## CCO '13 P3 - LHC

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Points: 20 (partial)
Time limit: 2.5s
Memory limit: 512M

Problem type
Allowed languages
Ada, Assembly, Awk, Brain****, C, C#, C++, COBOL, CommonLisp, D, Dart, F#, Forth, Fortran, Go, Groovy, Haskell, Intercal, Java, JS, Kotlin, Lisp, Lua, Nim, ObjC, OCaml, Octave, Pascal, Perl, PHP, Pike, Prolog, Python, Racket, Ruby, Rust, Scala, Scheme, Sed, Swift, TCL, Text, Turing, VB, Zig
##### Canadian Computing Competition: 2013 Stage 2, Day 1, Problem 3

For your latest top-secret experiment, you will need a large quantity of Higgs bosons. To obtain these elusive particles, you will need to build a large hadron collider, a long circular tunnel that you can use to accelerate particles and smash them into each other.

You already have access to an extensive network of tunnels, which is guaranteed to be connected and free of cyclic paths. In other words, the existing tunnels form a tree structure. This system can be represented by junctions, labelled through , connected by tunnels, each of which connects two junctions. Tunnels can be traversed in either direction (i.e., if there is a junction from to , that junction also goes from to ).

By adding exactly one tunnel to the network, you can create a cyclic path, which you will use to build your large hadron collider. You wish to form the longest possible collider in this way, where we define length as the number of tunnels in a cycle. Also, you would like to compute the number of ways to do this– that is, the number of distinct pairs of junctions such that adding a tunnel between them forms a cycle of maximum length.

For example, in the following network, we can form a collider of length by building a tunnel between junctions and , or between and :

#### Input Specification

The first line of each test case will contain (), the number of junctions. The next lines will each contain two space-separated integers and , indicating that there is a tunnel between junctions and ().

#### Output Specification

The output should consist of a single line with two space-separated integers: the length of the longest possible collider, and the number of ways to achieve that length. Note that you may need a 64-bit integer to store the answer (long long in C/C++, LongInt in Pascal).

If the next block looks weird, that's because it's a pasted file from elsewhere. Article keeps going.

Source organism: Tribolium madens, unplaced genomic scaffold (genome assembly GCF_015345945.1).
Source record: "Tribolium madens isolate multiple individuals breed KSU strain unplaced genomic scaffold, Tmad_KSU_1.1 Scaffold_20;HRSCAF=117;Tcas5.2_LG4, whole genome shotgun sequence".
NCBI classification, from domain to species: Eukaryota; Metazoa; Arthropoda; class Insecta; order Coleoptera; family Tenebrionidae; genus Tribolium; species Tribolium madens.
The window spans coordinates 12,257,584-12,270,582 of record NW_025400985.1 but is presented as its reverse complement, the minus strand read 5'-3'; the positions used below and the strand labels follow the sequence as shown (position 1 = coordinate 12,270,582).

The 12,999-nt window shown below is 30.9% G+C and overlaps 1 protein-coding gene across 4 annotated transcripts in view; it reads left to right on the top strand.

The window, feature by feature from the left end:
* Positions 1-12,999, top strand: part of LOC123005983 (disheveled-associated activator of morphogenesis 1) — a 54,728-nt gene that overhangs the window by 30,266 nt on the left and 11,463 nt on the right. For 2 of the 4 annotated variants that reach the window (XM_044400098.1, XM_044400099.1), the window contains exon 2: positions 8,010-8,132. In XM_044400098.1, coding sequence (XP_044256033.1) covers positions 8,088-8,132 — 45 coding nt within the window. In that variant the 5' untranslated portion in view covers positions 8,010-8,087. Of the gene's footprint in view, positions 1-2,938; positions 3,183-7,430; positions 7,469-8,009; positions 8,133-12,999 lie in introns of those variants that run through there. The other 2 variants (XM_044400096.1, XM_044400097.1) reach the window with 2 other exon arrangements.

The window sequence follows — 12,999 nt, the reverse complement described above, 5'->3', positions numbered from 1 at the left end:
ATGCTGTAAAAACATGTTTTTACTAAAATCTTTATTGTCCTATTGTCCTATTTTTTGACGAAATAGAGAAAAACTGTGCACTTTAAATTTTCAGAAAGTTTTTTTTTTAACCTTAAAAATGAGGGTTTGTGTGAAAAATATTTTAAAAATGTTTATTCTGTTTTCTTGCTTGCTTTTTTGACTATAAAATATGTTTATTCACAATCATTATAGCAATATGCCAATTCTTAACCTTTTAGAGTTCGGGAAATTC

For test cases worth of the points, you may assume that .

#### Sample Input

5
1 3
2 3
3 4
4 5

#### Output for Sample Input

4 2

• commented on April 28, 2020, 2:36 p.m.

Can someone give me hints for this problem please?

• commented on March 12, 2020, 4:28 p.m.

I think the problem should also be tagged DP since its one of the ways of doing it

• commented on March 18, 2017, 7:00 p.m.

I was wondering, if I am stuck on a CCO problem where can I find solutions or get hints? Does anyone know if there are any editorials for the CCO? Really want to learn.

• commented on March 19, 2017, 9:20 a.m.

you can always ask for help on the slack

• commented on March 19, 2017, 11:17 a.m. edited

How do I get a DMOJ email address as it is required to login?

• commented on March 19, 2017, 12:16 p.m.

The correct link would be https://slack.dmoj.ca, which will invite whatever email you specify.

• commented on Dec. 11, 2015, 1:36 p.m.

When I try to submit code for LHC it says that there are no available judges.

• commented on March 1, 2015, 6:08 p.m.

"Not that you may need a 64-bit integer to store the answer (long long in C/C++, LongInt in Pascal)."

I assume that was supposed to be "note"

• commented on March 1, 2015, 6:18 p.m.

Fixed.